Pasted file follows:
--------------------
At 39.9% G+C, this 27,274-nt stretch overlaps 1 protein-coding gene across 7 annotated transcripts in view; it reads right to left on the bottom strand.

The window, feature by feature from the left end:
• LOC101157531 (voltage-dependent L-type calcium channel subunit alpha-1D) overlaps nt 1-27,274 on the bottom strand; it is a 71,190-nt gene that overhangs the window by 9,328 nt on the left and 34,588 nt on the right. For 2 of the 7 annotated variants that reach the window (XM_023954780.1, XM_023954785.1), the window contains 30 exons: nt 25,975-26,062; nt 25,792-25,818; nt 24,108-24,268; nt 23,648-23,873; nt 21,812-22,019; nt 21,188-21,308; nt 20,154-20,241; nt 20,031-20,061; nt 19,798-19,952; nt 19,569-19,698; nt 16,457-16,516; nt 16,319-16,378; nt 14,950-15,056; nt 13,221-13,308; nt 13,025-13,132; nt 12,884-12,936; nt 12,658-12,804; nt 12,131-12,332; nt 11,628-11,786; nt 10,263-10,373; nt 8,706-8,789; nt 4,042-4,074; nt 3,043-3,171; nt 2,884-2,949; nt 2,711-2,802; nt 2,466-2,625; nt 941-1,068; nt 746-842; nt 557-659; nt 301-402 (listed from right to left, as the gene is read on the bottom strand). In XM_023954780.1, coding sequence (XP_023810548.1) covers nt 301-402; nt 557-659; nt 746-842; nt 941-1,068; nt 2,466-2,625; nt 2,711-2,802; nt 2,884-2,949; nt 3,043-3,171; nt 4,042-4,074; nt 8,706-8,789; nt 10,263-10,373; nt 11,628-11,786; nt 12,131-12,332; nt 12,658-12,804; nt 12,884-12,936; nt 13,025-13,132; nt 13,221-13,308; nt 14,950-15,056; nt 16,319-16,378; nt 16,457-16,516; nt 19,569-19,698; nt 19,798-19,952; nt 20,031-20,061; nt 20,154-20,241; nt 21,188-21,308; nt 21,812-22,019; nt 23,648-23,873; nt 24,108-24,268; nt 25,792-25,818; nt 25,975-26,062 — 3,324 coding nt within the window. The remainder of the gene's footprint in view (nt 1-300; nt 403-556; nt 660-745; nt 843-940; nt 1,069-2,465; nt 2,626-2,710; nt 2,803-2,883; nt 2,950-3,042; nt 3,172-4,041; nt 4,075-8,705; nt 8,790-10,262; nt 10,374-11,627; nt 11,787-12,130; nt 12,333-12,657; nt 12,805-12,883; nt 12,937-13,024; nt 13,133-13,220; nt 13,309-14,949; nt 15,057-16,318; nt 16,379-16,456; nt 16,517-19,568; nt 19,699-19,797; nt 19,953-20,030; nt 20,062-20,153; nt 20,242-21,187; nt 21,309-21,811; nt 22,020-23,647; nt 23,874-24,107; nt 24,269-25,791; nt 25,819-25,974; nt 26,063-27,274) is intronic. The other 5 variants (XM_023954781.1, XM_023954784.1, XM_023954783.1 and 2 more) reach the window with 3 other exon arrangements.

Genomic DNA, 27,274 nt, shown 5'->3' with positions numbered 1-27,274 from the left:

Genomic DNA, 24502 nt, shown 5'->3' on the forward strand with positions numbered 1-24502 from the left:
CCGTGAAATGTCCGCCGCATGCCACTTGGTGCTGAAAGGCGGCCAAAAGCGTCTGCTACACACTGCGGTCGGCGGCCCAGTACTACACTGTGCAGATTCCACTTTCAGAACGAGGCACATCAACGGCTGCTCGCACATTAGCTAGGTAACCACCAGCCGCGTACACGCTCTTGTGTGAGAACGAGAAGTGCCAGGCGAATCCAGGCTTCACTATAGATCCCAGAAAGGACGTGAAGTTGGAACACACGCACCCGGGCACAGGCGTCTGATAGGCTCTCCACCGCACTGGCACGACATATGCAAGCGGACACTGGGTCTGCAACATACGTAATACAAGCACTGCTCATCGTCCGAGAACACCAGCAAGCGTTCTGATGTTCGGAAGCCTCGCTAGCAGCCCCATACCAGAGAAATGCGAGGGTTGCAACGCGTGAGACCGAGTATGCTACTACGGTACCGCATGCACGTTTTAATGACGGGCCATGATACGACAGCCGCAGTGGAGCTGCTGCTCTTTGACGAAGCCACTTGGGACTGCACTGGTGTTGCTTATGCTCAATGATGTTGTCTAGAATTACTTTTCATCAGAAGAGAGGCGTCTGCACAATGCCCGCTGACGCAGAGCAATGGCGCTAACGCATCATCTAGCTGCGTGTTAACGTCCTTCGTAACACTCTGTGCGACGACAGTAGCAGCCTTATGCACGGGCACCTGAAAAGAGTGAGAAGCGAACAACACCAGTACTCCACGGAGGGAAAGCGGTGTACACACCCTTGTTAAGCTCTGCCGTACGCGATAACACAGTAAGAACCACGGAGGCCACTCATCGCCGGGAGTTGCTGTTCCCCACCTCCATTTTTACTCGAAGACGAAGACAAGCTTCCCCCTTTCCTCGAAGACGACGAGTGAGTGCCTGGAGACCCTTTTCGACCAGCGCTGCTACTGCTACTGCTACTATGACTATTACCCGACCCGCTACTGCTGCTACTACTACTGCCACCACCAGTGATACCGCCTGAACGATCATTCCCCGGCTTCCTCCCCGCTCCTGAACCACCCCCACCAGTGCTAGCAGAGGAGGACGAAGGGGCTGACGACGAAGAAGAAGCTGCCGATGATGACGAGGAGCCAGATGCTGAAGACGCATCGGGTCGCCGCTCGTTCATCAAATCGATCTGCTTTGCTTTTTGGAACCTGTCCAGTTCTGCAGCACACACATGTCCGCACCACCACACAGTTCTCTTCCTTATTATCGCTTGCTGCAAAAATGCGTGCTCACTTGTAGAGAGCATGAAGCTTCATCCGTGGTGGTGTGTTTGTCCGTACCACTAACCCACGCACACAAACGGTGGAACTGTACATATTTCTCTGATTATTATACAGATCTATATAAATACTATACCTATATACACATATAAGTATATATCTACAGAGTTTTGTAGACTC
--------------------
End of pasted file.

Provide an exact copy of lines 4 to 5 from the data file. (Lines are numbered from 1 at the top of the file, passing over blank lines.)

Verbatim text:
Genomic DNA, 27,274 nt, shown 5'->3' with positions numbered 1-27,274 from the left:

Genomic DNA, 24502 nt, shown 5'->3' on the forward strand with positions numbered 1-24502 from the left: